Freddie Mac: Interest Rates Inch Back Up

Mortgage rates rose again after several weeks of small declines, reaching 3.10%, Freddie Mac reported Thursday.

Freddie’s Primary Mortgage Market Survey (PMMS) found that the 30-year fixed-rate mortgage (FRM) averaged 3.10%, up from last week’s 2.98%. A year ago at this time, the 30-year FRM averaged 2.72%

“The combination of rising inflation and consumer spending is driving mortgage rates higher,” said Sam Khater, Freddie Mac’s Chief Economist.

“Shoppers looking to buy a home are fueling strong demand while ongoing inventory shortages are not improving in the presence of higher home prices. This reality illustrates the challenging situation facing the housing market.”

Though the holidays are usually a slow period in the industry, homebuyer demand has remained high. Redfin’s latest Homebuyer Demand Index hit an all-time high. The report shows the market speeding up, with an increasing number of homes selling in two weeks or less and demand increasing even as listings trend down. 

Inflation is currently at a 30-year high, with consumer prices jumping 6.2% YOY. Though the Fed previously insisted that high inflation is a temporary problem, they have since walked back those assurances.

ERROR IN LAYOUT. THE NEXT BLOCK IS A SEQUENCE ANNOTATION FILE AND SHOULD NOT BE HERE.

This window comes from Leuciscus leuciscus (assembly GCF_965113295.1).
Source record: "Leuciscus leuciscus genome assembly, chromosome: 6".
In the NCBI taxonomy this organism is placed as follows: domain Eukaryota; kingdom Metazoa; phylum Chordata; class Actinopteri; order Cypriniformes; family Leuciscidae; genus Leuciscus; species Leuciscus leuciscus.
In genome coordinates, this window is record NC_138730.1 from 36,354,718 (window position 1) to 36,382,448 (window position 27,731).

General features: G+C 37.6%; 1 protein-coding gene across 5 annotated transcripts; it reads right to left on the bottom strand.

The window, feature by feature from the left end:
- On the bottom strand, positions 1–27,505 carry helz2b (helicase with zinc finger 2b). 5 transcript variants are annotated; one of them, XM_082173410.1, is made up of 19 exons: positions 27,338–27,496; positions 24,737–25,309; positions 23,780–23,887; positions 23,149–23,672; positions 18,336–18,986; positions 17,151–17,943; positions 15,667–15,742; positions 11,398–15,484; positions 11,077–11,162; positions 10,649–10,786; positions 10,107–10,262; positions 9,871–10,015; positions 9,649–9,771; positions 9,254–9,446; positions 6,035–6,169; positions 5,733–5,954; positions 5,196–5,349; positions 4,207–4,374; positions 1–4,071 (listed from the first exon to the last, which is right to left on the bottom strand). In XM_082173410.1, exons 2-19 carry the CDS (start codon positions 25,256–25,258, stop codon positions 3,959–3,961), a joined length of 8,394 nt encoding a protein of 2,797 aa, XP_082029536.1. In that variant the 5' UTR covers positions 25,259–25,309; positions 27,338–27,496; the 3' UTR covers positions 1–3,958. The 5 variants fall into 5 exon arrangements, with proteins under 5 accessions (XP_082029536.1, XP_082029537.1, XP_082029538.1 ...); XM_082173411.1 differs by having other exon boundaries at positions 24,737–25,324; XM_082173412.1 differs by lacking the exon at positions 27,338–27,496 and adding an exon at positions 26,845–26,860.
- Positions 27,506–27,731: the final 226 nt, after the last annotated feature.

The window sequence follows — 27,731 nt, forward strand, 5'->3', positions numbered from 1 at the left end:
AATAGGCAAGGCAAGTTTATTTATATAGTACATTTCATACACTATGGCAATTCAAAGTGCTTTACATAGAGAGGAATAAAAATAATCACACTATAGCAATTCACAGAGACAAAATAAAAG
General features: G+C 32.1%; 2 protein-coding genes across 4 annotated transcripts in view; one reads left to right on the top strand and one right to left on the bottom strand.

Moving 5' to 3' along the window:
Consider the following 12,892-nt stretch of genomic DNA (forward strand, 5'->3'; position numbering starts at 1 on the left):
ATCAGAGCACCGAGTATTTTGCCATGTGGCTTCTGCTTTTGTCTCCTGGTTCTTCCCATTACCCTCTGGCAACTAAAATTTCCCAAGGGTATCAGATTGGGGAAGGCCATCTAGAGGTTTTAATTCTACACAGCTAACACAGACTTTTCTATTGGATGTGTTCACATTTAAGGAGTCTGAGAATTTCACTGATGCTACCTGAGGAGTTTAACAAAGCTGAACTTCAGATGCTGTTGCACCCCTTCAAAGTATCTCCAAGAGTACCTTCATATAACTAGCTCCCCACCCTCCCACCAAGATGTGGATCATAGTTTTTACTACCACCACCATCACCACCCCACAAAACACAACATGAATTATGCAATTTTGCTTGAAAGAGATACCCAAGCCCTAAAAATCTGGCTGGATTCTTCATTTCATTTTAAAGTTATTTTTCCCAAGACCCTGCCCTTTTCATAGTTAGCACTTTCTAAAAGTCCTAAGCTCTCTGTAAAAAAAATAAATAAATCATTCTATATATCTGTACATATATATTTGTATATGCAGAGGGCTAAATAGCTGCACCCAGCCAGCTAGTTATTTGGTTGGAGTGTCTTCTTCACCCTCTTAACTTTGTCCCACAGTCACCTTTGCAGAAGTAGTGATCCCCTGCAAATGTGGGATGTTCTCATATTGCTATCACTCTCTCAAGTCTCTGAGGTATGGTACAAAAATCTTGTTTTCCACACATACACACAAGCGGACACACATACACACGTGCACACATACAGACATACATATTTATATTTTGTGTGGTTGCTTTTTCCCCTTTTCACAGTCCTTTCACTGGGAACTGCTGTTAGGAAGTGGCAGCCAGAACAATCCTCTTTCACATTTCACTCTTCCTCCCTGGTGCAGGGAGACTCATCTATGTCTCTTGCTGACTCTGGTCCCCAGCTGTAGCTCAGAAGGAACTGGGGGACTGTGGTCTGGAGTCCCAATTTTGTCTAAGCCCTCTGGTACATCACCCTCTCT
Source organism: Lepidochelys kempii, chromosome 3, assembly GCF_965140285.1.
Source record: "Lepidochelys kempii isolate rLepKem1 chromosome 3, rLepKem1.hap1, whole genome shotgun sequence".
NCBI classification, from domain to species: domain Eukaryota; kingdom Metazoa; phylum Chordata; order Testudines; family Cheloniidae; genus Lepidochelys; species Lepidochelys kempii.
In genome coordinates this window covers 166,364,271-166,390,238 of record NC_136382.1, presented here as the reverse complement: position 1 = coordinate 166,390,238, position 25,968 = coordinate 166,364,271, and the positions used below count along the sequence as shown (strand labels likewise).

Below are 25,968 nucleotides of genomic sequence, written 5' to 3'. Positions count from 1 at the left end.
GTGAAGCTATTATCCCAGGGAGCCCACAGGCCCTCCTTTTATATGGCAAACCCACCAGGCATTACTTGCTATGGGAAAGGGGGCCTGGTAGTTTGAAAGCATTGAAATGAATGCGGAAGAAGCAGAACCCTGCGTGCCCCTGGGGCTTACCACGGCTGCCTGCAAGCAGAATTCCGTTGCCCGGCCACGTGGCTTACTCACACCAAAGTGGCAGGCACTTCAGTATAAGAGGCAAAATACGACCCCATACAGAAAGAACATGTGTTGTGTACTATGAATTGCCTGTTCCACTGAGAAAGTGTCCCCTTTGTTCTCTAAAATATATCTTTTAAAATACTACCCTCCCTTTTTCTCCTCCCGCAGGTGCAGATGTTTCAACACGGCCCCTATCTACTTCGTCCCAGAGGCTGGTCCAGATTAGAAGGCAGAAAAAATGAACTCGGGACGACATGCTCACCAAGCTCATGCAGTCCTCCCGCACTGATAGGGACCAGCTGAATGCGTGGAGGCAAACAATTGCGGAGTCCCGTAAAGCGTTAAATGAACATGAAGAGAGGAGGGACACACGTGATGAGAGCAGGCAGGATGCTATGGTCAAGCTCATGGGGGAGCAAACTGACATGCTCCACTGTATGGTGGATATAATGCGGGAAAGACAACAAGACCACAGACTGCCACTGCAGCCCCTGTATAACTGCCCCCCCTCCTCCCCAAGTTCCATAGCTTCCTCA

Housing inflation has been flagged in particular by former treasury secretary Larry Summers, who has been critical of the Fed’s approach to the economy during the pandemic.

 “Given lags in the indices, housing inflation is almost certain to soar in the coming months,” Summers wrote.

He’s not alone in this thinking. Mortgage Bankers Association Senior Vice President and Chief Economist Mike Fratantoni also said he expects housing inflation to continue. “We’re really pretty confident that [housing costs] are going to keep rising even after some of the things like used car prices and other things that are directly related to supply-chain constraints revert,” he said during an interview on Fox Business.

“Those things are going to be transitory once those supply chain issues go away. But I think the shelter price component is going to persist for a long time – like years.”

Additional findings from Thursday’s report:

  • 15-year fixed-rate mortgage averaged 2.39% with an average 0.6 point, up from last week when it averaged 2.27%.
  • A year ago at this time, the 15-year FRM averaged 2.28%.
  • 5-year Treasury-indexed hybrid adjustable-rate mortgage (ARM) averaged 2.49% with an average 0.3 point, down from last week when it averaged 2.53%. 
  • A year ago at this time, the 5-year ARM averaged 2.85%.